Q. I need to fly out early in the morning to reach my destination in time for a scheduled event, which is why I purchased a ticket for a 6 a.m. flight. Now I received an email that the airline has changed my departure time to 4 p.m. If I had wanted to leave at 4 p.m., then I would have bought my ticket for that time. Are airlines able to change your flight without your permission?

A. Airlines state in their contracts of carriage that schedules are not guaranteed, but you can ask to cancel your booking and get a refund without penalty, even on a non-refundable fare, if they won't reseat you on the original flight you booked. That's also in their contracts of carriage.

Advance Seat Selection Trickery

Q. While booking two different flights on American many weeks in advance, I noticed that when I got to the phase of selecting seats that virtually all seats shown to me were the so-called “preferred” seats.

Is American purposely hiding or holding back normal economy seats in an attempt to force customers to buy higher priced but not necessarily better seats? I don't mind paying for cabin extra, but really, am I being baited and up-sold for a normal seat in row 12?

A. Yes, they are trying to persuade consumers to pay for the extra legroom seats. I advise people to buy the fare without choosing a seat and then recheck frequently, either by phone or online, to see if basic economy seats become available. If none become available, they’ll get one of the extra legroom seats for free or they’ll be assigned a seat in basic economy eventually. As frequent fliers with status get upgraded to extra legroom seats more basic economy seats will open up, usually starting at 72 hours before flight time. Bottom line: as long as you can buy the regular economy airfare you will get a seat, unless you’re bumped from the flight in which case you’ll get cash compensation for denied boarding.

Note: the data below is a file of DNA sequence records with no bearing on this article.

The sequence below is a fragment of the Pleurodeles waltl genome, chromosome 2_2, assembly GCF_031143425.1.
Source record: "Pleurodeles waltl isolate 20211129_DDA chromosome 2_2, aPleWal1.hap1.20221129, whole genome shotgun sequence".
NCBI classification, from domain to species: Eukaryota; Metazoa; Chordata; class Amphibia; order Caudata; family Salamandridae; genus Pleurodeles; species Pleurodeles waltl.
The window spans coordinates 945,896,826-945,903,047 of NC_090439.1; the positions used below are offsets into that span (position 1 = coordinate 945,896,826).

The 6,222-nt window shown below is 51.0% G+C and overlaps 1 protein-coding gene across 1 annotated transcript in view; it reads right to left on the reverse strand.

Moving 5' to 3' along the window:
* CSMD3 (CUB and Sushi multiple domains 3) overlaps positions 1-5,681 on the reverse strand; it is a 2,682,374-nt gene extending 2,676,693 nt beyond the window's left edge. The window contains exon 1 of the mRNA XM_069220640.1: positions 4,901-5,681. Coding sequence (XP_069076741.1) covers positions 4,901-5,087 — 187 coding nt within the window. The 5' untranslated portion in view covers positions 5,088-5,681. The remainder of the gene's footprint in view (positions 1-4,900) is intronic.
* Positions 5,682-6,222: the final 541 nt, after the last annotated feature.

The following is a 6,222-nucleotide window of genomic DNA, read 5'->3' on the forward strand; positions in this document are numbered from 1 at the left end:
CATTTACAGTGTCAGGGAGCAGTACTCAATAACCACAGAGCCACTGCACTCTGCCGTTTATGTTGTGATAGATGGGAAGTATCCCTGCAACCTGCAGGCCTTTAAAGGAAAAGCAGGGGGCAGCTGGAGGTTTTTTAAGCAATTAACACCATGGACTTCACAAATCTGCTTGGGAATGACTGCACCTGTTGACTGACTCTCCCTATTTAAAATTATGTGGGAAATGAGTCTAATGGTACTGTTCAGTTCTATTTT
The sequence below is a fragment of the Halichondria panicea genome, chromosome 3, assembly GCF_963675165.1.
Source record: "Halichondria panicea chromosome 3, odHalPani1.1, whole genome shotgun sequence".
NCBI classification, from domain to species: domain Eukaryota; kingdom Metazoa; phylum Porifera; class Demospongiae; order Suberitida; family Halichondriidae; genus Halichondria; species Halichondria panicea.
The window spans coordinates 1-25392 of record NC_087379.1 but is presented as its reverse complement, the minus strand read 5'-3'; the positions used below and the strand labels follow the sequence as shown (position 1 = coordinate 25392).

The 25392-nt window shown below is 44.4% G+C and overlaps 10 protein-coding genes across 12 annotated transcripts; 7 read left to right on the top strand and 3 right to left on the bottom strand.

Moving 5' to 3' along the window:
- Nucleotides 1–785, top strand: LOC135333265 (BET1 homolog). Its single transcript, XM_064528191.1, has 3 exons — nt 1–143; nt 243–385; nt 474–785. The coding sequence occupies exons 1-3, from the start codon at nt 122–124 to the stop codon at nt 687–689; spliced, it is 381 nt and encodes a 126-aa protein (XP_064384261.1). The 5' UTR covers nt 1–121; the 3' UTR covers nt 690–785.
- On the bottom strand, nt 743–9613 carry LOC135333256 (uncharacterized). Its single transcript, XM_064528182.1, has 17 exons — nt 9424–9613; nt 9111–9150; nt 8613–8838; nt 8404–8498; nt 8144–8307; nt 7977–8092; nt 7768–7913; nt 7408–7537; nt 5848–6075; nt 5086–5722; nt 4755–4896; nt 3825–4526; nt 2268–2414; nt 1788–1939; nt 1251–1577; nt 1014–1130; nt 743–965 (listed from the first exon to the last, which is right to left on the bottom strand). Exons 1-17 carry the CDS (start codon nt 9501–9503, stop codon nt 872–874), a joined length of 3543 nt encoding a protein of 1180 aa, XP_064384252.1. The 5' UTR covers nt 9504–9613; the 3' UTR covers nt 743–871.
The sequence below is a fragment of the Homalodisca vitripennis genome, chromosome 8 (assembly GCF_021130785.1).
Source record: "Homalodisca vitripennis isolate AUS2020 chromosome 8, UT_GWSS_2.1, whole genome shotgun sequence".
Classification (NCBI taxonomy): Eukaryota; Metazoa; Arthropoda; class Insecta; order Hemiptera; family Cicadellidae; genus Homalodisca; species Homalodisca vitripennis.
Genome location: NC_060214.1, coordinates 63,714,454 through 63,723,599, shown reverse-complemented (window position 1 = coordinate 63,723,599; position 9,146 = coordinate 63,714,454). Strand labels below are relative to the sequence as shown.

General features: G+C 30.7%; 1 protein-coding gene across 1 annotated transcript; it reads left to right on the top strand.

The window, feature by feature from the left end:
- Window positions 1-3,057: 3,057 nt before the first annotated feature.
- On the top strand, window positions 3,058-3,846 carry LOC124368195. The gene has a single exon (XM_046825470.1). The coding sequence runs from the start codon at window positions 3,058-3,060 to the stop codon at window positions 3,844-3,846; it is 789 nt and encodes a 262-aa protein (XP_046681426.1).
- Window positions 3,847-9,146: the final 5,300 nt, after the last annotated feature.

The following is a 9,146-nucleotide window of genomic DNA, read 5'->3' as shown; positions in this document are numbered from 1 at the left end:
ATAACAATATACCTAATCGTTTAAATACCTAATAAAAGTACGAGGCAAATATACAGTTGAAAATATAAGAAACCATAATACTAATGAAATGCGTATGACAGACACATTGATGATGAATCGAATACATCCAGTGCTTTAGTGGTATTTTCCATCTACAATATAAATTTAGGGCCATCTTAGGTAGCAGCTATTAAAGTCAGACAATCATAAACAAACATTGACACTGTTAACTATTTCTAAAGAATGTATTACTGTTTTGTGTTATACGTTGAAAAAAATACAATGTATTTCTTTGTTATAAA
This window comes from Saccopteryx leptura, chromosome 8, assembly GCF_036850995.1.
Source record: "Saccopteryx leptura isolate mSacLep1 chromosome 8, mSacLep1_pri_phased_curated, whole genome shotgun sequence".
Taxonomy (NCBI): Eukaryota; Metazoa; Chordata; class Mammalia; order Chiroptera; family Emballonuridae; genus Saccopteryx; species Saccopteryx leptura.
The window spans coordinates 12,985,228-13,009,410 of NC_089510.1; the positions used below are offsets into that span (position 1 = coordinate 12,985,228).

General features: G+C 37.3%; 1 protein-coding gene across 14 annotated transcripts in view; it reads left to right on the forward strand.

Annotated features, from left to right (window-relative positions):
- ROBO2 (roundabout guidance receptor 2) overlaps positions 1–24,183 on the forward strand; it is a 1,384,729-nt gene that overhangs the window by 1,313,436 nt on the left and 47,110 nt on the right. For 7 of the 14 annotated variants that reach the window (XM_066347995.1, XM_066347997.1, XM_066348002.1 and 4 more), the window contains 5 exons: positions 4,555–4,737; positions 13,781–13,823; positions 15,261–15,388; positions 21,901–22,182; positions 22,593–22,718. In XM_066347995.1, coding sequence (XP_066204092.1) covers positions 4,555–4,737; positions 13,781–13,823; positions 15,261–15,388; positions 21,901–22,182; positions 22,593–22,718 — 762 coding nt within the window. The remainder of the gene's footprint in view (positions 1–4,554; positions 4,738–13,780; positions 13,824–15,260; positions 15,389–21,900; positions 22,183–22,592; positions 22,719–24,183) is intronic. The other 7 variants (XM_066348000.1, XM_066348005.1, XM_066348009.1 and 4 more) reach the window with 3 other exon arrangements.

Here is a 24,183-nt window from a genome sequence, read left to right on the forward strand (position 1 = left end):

Booking One Way International Tickets

Q. Is it okay to purchase a one way ticket to a foreign country. My reason for doing so is that I'm not yet sure what day I'll return.

A. Increasingly, it is perfectly okay. It used to be that one-way fares were much higher than a round-trip fare, but because of airlines like WOW and Norwegian selling one-way tickets for about 1/2 the round-trip price, some other airlines are following suit.

If the route you’re considering doesn’t have a cheap one-way fare (the round-trip fare is higher), you won’t get into trouble not using the return flight, as long as you don’t do this too often, as some airlines don’t like it when passengers use this strategy. As a courtesy, you should cancel your seat on the return flight.

Hurricane Price Gouging

Q. I read your observation in a recent article in the New York Times about customer complaints regarding possible price gouging in response to recent hurricane activity in Florida.

If your observations are true, that these in prices are just a reflection of computer program adjustments as standard airline practices, and not price gouging, then I and other consumers agree then there is even a bigger problem with how these fares are generated.

Don't you understand that these computers are programmed by humans to maximize profit for the cost of a seat based solely on when it was purchased?

A. A few days ago, I did some random searches on Kayak and Southwest and did not find any evidence of price gouging. For example, I saw Fort Lauderdale to New Orleans on Jetblue nonstop for $55 one-way and a fare to NYC last minute for $190 one-way, and a same day $380 nonstop from Miami to New York.

So I didn’t see anything out of the ordinary and others I talked to in the industry didn’t find atrociously high airfares either, although many flights were sold out.